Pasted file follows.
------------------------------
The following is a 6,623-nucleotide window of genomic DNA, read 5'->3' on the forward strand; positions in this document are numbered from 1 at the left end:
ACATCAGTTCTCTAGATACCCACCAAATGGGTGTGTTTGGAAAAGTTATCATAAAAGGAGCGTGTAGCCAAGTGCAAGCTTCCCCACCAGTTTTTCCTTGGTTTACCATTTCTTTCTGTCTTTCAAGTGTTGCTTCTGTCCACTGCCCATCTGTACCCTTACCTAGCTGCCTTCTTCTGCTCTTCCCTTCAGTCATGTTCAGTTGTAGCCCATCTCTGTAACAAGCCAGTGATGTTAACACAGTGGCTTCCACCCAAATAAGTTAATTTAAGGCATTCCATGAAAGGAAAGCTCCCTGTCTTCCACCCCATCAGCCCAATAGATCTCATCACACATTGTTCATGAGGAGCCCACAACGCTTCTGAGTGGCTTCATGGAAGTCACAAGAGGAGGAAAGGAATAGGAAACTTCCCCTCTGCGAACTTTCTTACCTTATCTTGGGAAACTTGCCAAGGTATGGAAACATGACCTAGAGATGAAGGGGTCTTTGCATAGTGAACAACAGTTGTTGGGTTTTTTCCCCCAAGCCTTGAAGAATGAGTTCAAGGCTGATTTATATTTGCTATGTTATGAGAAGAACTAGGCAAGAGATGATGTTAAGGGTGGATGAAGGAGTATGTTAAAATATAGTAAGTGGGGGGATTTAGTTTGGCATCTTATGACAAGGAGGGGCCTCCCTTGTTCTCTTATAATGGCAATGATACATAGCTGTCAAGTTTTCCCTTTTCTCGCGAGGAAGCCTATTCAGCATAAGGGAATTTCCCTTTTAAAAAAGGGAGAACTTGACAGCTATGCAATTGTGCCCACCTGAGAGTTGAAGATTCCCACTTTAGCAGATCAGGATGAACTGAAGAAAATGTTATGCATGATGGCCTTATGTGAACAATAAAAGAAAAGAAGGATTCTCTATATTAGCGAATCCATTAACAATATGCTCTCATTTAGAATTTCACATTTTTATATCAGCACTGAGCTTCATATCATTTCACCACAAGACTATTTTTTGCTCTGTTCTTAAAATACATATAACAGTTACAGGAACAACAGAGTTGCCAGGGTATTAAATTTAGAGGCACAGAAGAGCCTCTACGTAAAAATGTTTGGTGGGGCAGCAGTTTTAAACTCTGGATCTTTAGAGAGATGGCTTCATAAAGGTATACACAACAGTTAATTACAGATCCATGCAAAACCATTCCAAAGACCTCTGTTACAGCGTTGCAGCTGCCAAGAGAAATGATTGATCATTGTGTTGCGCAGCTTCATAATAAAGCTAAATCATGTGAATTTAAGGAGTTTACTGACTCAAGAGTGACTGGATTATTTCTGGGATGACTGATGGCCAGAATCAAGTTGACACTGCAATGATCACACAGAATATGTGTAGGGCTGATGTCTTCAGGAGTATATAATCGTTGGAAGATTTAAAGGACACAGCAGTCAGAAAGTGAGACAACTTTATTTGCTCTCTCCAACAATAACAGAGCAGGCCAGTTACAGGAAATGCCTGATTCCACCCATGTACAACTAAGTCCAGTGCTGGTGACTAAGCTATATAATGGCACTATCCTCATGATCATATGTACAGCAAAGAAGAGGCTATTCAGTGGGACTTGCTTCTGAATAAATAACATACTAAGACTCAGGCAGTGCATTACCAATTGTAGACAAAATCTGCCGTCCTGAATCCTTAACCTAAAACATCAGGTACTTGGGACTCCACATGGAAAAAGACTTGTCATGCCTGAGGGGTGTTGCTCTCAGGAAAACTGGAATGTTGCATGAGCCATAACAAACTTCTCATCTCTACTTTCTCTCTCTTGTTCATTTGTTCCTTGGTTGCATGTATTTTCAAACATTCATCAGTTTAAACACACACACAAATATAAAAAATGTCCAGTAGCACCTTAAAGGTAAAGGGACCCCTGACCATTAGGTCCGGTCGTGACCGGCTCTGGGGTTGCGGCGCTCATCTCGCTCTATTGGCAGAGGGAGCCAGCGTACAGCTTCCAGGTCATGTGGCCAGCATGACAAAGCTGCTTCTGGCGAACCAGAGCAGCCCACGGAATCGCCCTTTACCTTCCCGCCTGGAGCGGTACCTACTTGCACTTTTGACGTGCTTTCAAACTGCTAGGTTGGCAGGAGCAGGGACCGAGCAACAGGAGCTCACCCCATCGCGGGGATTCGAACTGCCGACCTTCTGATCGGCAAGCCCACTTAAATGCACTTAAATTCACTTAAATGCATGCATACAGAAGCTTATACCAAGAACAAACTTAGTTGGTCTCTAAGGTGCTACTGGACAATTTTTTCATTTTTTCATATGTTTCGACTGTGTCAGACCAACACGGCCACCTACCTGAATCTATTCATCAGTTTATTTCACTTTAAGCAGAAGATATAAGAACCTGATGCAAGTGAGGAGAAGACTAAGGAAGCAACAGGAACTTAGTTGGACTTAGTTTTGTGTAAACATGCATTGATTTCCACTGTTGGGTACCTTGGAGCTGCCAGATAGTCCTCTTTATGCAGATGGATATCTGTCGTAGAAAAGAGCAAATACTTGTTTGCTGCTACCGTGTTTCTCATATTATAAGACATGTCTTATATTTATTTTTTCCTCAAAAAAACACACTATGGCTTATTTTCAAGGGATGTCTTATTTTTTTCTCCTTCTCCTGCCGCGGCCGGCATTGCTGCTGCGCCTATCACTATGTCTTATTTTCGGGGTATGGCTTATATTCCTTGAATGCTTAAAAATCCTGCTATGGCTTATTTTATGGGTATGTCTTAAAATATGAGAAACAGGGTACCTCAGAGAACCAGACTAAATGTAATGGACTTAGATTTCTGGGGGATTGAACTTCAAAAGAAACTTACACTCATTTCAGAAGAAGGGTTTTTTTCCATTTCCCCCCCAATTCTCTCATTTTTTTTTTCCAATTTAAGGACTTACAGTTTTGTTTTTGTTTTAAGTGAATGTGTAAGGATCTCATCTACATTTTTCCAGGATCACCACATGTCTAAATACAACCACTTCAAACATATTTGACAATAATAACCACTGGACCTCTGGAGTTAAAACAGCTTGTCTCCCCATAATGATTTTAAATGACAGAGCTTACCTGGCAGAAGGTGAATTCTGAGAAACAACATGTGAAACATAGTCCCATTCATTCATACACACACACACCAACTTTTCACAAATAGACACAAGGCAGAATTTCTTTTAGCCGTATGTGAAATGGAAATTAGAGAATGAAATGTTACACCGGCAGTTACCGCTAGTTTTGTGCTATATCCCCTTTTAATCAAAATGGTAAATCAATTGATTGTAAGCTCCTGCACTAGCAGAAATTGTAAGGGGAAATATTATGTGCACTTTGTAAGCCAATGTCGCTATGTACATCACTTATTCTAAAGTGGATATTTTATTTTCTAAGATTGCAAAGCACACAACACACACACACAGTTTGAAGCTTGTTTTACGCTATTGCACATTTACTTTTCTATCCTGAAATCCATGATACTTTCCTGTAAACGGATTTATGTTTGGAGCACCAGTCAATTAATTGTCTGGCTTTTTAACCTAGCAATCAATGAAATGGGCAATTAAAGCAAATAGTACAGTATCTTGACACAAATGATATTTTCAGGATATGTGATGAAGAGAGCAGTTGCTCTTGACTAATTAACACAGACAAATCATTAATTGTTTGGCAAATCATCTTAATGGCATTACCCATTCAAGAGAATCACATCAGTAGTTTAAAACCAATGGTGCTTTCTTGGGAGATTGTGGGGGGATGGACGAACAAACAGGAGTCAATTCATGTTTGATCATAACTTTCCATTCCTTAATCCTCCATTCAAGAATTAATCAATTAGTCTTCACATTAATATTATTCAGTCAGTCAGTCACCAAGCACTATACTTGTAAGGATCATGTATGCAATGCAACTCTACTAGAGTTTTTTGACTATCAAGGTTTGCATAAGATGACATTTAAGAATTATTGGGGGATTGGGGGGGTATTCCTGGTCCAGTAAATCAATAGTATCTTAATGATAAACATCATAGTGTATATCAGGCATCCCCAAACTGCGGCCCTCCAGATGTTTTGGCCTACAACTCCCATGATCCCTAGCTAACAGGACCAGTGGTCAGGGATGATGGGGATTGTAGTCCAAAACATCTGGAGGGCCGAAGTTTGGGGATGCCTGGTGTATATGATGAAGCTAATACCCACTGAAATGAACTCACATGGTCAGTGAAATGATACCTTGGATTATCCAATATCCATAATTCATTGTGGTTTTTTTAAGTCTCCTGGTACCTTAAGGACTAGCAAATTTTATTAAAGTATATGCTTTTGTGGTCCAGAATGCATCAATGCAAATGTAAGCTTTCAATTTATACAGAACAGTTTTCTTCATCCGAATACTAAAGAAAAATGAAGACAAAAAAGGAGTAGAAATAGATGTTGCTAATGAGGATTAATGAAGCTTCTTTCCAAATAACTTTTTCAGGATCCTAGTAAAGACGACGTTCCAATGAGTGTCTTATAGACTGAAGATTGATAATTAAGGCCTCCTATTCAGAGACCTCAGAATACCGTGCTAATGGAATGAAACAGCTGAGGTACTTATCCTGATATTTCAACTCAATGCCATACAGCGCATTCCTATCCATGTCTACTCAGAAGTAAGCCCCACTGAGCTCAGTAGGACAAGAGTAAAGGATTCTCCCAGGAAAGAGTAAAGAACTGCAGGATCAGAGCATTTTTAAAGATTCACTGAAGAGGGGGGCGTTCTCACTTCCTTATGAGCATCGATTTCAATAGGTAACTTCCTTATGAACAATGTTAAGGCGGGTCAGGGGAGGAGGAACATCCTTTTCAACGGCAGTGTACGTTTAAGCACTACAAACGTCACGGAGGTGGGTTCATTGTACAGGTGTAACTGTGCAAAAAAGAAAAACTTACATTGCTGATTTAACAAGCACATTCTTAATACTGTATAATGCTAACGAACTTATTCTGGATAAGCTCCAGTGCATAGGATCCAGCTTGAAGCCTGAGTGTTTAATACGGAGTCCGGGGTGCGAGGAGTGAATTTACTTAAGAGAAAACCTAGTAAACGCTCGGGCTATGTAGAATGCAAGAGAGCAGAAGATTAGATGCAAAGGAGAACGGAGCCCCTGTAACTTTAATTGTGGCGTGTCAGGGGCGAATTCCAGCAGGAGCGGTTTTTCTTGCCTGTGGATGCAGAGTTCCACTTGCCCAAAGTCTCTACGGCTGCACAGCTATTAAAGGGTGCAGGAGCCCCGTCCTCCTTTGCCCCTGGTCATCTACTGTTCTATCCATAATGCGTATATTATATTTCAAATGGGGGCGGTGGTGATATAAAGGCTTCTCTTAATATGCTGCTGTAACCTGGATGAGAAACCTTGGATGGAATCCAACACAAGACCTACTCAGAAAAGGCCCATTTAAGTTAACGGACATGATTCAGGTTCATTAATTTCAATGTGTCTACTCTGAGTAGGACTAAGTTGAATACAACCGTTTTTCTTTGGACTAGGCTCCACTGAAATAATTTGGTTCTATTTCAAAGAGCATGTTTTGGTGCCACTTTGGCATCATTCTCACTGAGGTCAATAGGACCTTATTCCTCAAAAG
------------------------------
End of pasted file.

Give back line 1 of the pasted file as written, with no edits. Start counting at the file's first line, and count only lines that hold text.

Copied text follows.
The following is a 6,623-nucleotide window of genomic DNA, read 5'->3' on the forward strand; positions in this document are numbered from 1 at the left end: